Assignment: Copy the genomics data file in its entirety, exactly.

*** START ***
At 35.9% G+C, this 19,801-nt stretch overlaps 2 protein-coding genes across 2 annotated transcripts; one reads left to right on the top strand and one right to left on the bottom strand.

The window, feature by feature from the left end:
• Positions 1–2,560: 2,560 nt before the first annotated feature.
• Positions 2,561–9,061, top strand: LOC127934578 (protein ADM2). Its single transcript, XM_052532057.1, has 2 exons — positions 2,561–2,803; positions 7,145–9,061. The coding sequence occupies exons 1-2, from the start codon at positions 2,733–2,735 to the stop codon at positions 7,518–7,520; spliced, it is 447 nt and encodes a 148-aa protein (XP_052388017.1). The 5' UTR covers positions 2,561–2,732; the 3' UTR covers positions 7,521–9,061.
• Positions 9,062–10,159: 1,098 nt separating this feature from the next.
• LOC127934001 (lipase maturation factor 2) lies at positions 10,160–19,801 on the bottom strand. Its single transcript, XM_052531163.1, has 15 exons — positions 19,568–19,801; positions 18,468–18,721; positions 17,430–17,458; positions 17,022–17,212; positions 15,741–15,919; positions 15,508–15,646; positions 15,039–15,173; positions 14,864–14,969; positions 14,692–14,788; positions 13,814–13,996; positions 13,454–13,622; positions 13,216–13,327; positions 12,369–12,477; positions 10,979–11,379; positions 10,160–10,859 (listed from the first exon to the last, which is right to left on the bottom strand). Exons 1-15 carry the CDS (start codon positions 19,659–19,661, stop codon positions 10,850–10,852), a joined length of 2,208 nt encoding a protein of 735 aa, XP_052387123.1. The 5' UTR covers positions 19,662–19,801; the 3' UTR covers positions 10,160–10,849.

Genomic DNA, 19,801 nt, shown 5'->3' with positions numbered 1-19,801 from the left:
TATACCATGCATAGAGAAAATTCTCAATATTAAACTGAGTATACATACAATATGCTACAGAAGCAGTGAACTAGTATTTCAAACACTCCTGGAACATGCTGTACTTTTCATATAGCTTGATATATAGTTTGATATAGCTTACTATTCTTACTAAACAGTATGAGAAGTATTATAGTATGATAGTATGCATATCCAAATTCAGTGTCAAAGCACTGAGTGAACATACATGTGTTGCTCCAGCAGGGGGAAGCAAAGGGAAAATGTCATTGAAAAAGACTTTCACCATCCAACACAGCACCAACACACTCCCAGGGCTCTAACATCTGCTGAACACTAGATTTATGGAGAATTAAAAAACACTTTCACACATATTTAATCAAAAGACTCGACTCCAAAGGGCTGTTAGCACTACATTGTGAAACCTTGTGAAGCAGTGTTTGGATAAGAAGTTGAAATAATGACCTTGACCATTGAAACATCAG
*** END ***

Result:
At 35.9% G+C, this 19,801-nt stretch overlaps 2 protein-coding genes across 2 annotated transcripts; one reads left to right on the top strand and one right to left on the bottom strand.

The window, feature by feature from the left end:
• Positions 1–2,560: 2,560 nt before the first annotated feature.
• Positions 2,561–9,061, top strand: LOC127934578 (protein ADM2). Its single transcript, XM_052532057.1, has 2 exons — positions 2,561–2,803; positions 7,145–9,061. The coding sequence occupies exons 1-2, from the start codon at positions 2,733–2,735 to the stop codon at positions 7,518–7,520; spliced, it is 447 nt and encodes a 148-aa protein (XP_052388017.1). The 5' UTR covers positions 2,561–2,732; the 3' UTR covers positions 7,521–9,061.
• Positions 9,062–10,159: 1,098 nt separating this feature from the next.
• LOC127934001 (lipase maturation factor 2) lies at positions 10,160–19,801 on the bottom strand. Its single transcript, XM_052531163.1, has 15 exons — positions 19,568–19,801; positions 18,468–18,721; positions 17,430–17,458; positions 17,022–17,212; positions 15,741–15,919; positions 15,508–15,646; positions 15,039–15,173; positions 14,864–14,969; positions 14,692–14,788; positions 13,814–13,996; positions 13,454–13,622; positions 13,216–13,327; positions 12,369–12,477; positions 10,979–11,379; positions 10,160–10,859 (listed from the first exon to the last, which is right to left on the bottom strand). Exons 1-15 carry the CDS (start codon positions 19,659–19,661, stop codon positions 10,850–10,852), a joined length of 2,208 nt encoding a protein of 735 aa, XP_052387123.1. The 5' UTR covers positions 19,662–19,801; the 3' UTR covers positions 10,160–10,849.

Genomic DNA, 19,801 nt, shown 5'->3' with positions numbered 1-19,801 from the left:
TATACCATGCATAGAGAAAATTCTCAATATTAAACTGAGTATACATACAATATGCTACAGAAGCAGTGAACTAGTATTTCAAACACTCCTGGAACATGCTGTACTTTTCATATAGCTTGATATATAGTTTGATATAGCTTACTATTCTTACTAAACAGTATGAGAAGTATTATAGTATGATAGTATGCATATCCAAATTCAGTGTCAAAGCACTGAGTGAACATACATGTGTTGCTCCAGCAGGGGGAAGCAAAGGGAAAATGTCATTGAAAAAGACTTTCACCATCCAACACAGCACCAACACACTCCCAGGGCTCTAACATCTGCTGAACACTAGATTTATGGAGAATTAAAAAACACTTTCACACATATTTAATCAAAAGACTCGACTCCAAAGGGCTGTTAGCACTACATTGTGAAACCTTGTGAAGCAGTGTTTGGATAAGAAGTTGAAATAATGACCTTGACCATTGAAACATCAG